David Bourget (Western Ontario)
David Chalmers (ANU, NYU)
Rafael De Clercq
Jack Alan Reynolds
Learn more about PhilPapers
How good or bad is a person’s life? How good or bad is a world? In this dissertation, I will attempt to answer these questions. Common-sense would dictate that if a person’s life would be extremely bad, then bringing her into existence is a bad thing. Not only is it bad for the person who lives it, but also, it is bad because it makes the world a worse place. A world populated only by individuals who have lives full of unrelenting misery and suffering is certainly worse than a world only populated by individuals who are extremely well off. If we can measure the value of a person’s life and the value of a world, then we can determine how good or bad our lives are and how good or bad the actual world is. Investigating these issues and providing satisfactory answers to these questions is immensely important. In this dissertation I argue that all actual human lives are so bad that it would have been better had all of us never come into existence. I also argue that our world is worse than an empty world. The nucleus of my view consists of the following two claims: i. Each person has an interest in acquiring a new satisfied preference. ii. Whenever a person is deprived of a new satisfied preference this violates an interest and is thus a harm with a finite disvalue. If one holds both (i) and (ii), then one is a deprivationalist. Any deprivationalist will have to claim that existence is worse for all actual persons than non-existence. I also show that deprivationalism presents a clear strategy for escaping The Repugnant Conclusion and The Mere Addition Paradox. For a deprivationalist, the Non-Identity Problem is neutralized as well. Parfit’s challenge in Reasons and Persons was to devise a theory of beneficence that could escape these cases without leading to other unacceptable conclusions. Parfit failed to find a theory—“Theory X”—that would meet these requirements. If the conclusions in this dissertation are correct, then deprivationalism is a good candidate for Theory X.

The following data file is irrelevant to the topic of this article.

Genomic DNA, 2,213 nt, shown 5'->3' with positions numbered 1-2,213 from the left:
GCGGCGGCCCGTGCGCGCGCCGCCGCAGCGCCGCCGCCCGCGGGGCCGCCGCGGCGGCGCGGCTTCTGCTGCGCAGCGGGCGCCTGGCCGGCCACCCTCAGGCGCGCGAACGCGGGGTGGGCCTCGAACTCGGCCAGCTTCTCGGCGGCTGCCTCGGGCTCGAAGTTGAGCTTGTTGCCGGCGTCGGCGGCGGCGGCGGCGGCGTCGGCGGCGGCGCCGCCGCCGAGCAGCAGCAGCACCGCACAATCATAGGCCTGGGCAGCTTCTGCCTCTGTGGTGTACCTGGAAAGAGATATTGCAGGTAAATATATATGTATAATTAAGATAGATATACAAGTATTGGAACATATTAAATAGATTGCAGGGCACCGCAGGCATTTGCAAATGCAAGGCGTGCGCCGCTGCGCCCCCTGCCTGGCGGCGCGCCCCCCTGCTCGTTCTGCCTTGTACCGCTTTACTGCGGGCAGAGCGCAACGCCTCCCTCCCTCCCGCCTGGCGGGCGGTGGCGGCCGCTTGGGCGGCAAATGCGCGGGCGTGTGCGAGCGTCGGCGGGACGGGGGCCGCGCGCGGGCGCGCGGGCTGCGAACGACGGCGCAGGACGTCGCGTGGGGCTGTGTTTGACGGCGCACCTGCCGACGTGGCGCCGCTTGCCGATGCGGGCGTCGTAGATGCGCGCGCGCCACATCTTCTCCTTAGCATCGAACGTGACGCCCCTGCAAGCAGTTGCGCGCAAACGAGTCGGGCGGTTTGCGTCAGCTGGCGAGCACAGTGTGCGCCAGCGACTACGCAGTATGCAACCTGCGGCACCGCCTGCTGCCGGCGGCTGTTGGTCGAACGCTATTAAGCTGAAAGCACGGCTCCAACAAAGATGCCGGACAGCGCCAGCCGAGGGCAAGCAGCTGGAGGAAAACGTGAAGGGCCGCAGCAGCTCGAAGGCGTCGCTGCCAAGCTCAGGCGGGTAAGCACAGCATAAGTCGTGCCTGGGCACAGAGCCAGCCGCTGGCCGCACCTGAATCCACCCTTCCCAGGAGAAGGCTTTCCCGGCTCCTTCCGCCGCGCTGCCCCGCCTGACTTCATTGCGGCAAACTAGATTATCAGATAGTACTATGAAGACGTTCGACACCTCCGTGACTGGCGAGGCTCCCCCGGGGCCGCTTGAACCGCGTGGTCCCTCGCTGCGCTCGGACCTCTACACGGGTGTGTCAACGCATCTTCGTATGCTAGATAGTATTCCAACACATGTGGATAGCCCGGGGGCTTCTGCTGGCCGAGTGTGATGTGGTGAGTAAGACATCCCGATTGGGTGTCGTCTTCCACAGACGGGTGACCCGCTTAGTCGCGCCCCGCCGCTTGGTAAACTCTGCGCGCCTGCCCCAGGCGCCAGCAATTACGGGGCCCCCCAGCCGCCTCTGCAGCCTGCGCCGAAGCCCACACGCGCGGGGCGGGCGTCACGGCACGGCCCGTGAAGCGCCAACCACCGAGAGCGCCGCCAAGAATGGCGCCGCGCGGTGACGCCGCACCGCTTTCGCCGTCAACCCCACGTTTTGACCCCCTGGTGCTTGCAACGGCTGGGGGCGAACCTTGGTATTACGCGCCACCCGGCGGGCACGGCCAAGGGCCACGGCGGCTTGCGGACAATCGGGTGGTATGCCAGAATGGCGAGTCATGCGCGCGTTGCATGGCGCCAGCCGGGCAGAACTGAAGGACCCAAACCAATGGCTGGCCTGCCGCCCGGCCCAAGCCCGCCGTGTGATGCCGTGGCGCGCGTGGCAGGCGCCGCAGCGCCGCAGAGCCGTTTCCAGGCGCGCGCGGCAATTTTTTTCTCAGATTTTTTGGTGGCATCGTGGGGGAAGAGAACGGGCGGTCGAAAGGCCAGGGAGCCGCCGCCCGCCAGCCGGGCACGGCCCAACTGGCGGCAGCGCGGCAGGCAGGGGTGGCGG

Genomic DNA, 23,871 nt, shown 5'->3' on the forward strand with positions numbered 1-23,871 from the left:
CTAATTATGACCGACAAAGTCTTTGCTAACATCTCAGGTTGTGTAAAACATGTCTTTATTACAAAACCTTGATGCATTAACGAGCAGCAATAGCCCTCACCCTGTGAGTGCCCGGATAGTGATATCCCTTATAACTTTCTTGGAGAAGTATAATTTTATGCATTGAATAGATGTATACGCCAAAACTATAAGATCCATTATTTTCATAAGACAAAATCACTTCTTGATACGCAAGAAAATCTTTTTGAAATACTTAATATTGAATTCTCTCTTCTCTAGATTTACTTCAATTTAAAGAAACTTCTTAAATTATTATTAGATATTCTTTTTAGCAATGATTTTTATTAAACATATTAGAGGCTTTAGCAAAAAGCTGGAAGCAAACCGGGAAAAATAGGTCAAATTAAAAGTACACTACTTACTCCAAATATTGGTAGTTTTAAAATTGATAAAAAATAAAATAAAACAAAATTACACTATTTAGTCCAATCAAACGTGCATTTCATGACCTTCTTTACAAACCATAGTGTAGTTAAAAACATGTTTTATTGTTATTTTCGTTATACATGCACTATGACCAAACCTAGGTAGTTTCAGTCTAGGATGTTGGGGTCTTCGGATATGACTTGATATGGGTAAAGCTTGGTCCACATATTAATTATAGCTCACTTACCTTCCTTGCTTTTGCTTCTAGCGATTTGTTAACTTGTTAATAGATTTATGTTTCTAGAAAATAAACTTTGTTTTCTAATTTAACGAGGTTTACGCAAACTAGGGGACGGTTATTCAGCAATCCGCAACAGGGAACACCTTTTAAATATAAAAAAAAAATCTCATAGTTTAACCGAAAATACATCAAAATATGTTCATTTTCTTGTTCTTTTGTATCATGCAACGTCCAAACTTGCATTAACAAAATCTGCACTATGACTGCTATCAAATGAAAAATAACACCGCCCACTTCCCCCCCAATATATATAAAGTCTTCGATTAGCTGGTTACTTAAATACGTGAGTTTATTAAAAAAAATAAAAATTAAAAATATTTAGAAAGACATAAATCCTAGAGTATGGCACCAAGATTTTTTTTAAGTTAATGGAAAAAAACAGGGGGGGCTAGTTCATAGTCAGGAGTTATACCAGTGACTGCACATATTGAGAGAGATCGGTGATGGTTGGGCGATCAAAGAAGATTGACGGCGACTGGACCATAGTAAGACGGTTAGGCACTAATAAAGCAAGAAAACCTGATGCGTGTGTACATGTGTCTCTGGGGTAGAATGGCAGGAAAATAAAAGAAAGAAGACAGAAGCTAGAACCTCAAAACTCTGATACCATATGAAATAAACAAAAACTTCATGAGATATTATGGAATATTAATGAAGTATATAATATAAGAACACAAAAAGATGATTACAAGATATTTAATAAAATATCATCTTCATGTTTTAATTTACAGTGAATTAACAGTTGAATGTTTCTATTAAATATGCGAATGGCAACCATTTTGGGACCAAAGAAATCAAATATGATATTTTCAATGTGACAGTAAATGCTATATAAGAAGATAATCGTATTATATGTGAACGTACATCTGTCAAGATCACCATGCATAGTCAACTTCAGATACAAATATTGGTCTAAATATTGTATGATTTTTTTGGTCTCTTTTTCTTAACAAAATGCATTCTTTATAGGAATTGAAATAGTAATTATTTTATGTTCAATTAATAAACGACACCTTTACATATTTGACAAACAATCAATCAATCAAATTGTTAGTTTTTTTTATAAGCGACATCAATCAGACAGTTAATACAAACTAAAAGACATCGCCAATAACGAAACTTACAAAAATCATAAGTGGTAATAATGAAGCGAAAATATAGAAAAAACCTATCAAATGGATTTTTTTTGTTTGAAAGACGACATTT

|Keywords||No keywords specified (fix it)|
|Categories||categorize this paper)|
Setup an account with your affiliations in order to access resources via your University's proxy server
Configure custom proxy (use this if your affiliation does not provide a proxy)
|Through your library||
References found in this work BETA
No references found.
Citations of this work BETA
No citations found.
Similar books and articles
Alastair Norcross (1997). Good and Bad Actions. Philosophical Review 106 (1):1-34.
Anthony L. Brueckner & John Martin Fischer (1986). Why is Death Bad? Philosophical Studies 50 (2):213-221.
Richard Swinburne (2003). Freedom and Evil. In Julian Baggini & Jeremy Stangroom (eds.), What Philosophers Think. Continuum Press.
Klaas J. Kraay (2011). Theism and Modal Collapse. American Philosophical Quarterly 48 (4):361.
Peter Vallentyne (2000). Critical Notice of Child Versus Childmaker: Future Persons and Present Duties in Ethics and the Law. Noûs 34 (4):634–647.
Luke Russell (2010). Evil, Monsters and Dualism. Ethical Theory and Moral Practice 13 (1):45 - 58.
John Martin Fischer (ed.) (1993). The Metaphysics of Death. Stanford University Press.
Added to index2010-07-22
Total downloads6 ( #242,770 of 1,693,218 )
Recent downloads (6 months)2 ( #121,613 of 1,693,218 )
How can I increase my downloads?